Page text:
Former Minister of Finance, Mr Seth Terkper, says the University of Ghana Teaching Hospital is designed to be a fruit of the ‘smart borrowing’ approach adopted by the previous administration to help relieve the taxpayer of having to pay for self-financing projects -- projects that can pay for the underlying loans from the incomes they generate.
He explained that this type of borrowing, which was christened ‘smart borrowing,’ was an alternative to the traditional borrowing approach, where virtually every loan had become pure public debt.
Unlike the traditional borrowing type, Mr Terkper said the 'smart borrowing’ approach gave the country enough fiscal space to borrow and invest in self-financing projects.The result, he said was the University Hospital, which was envisaged to repay its loan amount of US$217 million through fees and other revenues to be collected.
In an article yet to be published in the Daily Graphic, the former minister said this arrangement also berthed various infrastructure projects in the cocoa, aviation, water and sanitation and markets sub-sectors that are now at various stages of construction or completion.
Ghana News Headlines
For today's latest Ghana news, visit Graphic Online headlines page Ghana news headlines.
In each case, he said Debt Service Reserve Accounts (DSR) and Debt Service Accounts (DSA) were established “to meet various loan commitments under existing recovery schemes as well as the new smart borrowing’ initiatives.”
Beyond bridging the country’s yawning infrastructure gap, Mr Terkper said the arrangement relieves the taxpayer of having to finance or refinance projects that should pay for the facilities.. This also impacts positively on the national debt stock, he added.
He was contributing to discussions on the University of Ghana Teaching Hospital, which erupted late January over which institution should be allowed to manage the facility.
He, however, explained that “a self-financing mechanism does not mean that all fees and charges will be used to service loans.”
“Given an effective revenue collection mechanism, loan repayments do not impose a major strain to management and financial performance,” he added.
As a result, he advised that the country stops transferring assets to institutions and state-owned enterprises (SoEs)“without they also agree to assume responsibility for the underlying loans for projects that can make a contribution to debt service.”
Let SPV manage hospital
On the question of which institution should be allowed to manage the hospital, Mr Terkper said a special purpose vehicle (SPV) that encompasses expertise from public and private sector was the best answer.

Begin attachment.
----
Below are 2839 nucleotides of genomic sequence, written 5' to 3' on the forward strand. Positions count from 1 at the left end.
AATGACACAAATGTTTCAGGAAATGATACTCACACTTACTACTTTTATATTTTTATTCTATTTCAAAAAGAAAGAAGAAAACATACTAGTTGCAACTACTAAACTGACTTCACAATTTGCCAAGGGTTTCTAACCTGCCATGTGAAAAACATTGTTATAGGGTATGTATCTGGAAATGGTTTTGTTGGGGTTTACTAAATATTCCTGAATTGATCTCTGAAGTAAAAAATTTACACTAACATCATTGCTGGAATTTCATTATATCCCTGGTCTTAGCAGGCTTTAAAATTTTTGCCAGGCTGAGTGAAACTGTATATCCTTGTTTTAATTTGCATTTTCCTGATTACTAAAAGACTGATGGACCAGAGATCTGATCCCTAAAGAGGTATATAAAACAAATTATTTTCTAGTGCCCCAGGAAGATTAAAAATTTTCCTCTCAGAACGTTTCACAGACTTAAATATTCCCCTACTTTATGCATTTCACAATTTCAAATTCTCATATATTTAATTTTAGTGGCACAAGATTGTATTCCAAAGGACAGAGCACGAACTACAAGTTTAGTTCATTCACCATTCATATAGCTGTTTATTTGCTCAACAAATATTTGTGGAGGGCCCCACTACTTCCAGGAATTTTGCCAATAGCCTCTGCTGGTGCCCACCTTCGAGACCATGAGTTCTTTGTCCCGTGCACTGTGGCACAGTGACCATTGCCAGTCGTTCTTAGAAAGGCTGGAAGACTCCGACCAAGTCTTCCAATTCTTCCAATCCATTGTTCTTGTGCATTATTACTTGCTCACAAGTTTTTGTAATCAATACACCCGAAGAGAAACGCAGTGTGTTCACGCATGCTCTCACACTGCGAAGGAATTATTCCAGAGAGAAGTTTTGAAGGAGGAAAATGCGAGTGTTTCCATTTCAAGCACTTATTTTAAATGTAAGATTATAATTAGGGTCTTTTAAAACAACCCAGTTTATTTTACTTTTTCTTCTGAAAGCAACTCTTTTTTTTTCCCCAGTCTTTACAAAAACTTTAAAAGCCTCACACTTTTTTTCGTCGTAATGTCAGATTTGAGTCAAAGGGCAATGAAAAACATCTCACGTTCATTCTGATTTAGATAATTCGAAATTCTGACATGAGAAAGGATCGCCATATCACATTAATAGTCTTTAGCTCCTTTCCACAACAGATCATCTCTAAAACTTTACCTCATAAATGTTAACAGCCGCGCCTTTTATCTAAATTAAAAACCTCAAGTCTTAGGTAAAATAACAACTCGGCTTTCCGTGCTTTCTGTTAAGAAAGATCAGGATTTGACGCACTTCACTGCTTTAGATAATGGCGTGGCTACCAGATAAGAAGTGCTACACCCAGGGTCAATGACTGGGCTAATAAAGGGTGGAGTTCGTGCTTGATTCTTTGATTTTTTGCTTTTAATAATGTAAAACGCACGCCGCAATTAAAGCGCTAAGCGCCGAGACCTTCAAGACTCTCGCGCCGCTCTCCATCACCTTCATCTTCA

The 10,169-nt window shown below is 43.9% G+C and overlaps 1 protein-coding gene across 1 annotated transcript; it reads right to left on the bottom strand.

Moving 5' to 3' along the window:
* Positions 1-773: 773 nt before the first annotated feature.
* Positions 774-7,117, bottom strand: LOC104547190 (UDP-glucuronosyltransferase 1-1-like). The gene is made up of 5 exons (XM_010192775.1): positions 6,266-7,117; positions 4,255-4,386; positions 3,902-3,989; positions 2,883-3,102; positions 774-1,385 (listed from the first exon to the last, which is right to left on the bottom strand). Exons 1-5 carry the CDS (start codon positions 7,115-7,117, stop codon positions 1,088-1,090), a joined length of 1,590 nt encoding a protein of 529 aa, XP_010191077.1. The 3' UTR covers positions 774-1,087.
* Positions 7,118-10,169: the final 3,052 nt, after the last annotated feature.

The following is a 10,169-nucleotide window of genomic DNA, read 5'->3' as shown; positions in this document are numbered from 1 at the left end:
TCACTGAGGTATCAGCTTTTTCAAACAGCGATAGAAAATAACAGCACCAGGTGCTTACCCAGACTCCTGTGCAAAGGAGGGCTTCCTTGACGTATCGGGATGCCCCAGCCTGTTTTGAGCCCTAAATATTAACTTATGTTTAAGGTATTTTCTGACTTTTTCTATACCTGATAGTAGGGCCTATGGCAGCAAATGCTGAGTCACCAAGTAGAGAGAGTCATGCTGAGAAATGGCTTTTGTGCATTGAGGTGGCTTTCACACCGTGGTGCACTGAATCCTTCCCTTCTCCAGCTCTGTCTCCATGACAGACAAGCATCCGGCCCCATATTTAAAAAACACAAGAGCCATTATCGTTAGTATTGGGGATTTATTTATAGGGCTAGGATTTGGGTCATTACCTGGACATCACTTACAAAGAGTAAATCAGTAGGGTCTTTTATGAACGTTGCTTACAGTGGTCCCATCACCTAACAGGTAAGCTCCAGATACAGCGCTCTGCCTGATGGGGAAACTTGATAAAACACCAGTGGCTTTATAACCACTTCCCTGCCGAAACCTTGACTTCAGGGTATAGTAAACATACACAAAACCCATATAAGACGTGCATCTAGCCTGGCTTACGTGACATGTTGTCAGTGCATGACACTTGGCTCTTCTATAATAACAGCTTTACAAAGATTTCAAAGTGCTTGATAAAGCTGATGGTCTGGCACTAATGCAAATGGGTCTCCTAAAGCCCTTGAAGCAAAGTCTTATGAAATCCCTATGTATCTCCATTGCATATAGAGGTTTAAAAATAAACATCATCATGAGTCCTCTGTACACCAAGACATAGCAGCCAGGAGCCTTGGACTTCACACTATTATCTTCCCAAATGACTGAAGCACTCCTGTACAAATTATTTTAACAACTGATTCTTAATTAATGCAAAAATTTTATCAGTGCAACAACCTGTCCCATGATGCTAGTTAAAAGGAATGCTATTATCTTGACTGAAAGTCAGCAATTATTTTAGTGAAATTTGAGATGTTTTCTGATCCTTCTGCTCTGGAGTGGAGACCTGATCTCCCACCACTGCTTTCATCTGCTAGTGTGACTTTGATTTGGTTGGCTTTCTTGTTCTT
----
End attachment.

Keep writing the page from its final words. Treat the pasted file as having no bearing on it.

“The answer does not lie in placing the special SPV under the absolute control of Legon or the Ministry of Health (MoH) or the Ministry of Finance (MoF) as fiducial agent.
“On the contrary, an SPV can bring business and other specialist skills from private schools, hospitals and allied institutions to bear on investments, since some private institutions are working towards the “excellence” goal,” he said in reference to the hospital.
Similar fruits of ‘smart borrowing
While explaining that the financing arrangement that gave birth to the Legon Hospital was “not unique,” the former minister said the Ghana Cocoa Board, Ghana Water Company and the Ministry of Foreign Affairs, among others had used or were starting to use this same arrangement to provide various infrastructure through the DSRA and DSA process.
“COCOBOD has perfected the use of DSRA and DSA to borrow at low rates annually to finance crop purchases. In addition, the China EXIM Bank and China Development Bank (CDB) facilities for the Bui Dam and Atuabo Gas Plant infrastructure are also based on commodity-based cocoa and crude oil DSRA/DSA financing structures.
“The arrangement for loan recovery for the Terminal Three (T3) project by the Ghana Airport Company involves the payment of airport taxes (and later T3 leases) into an Escrow or DSA to service the loan. Similarly, the port expansions are to be secured from port dues and charges such as demurrage,” he said.
He explained that “what makes several of these arrangements feasible and attractive under the ‘smart borrowing’ rules is that the revenues, which are in convertible currency, make it feasible to borrow externally at current low global interest rates.”
As a result, he said “it is possible that some revenue from a hospital of “excellence” can also attract some fees in foreign currency to make the investment sustainable.”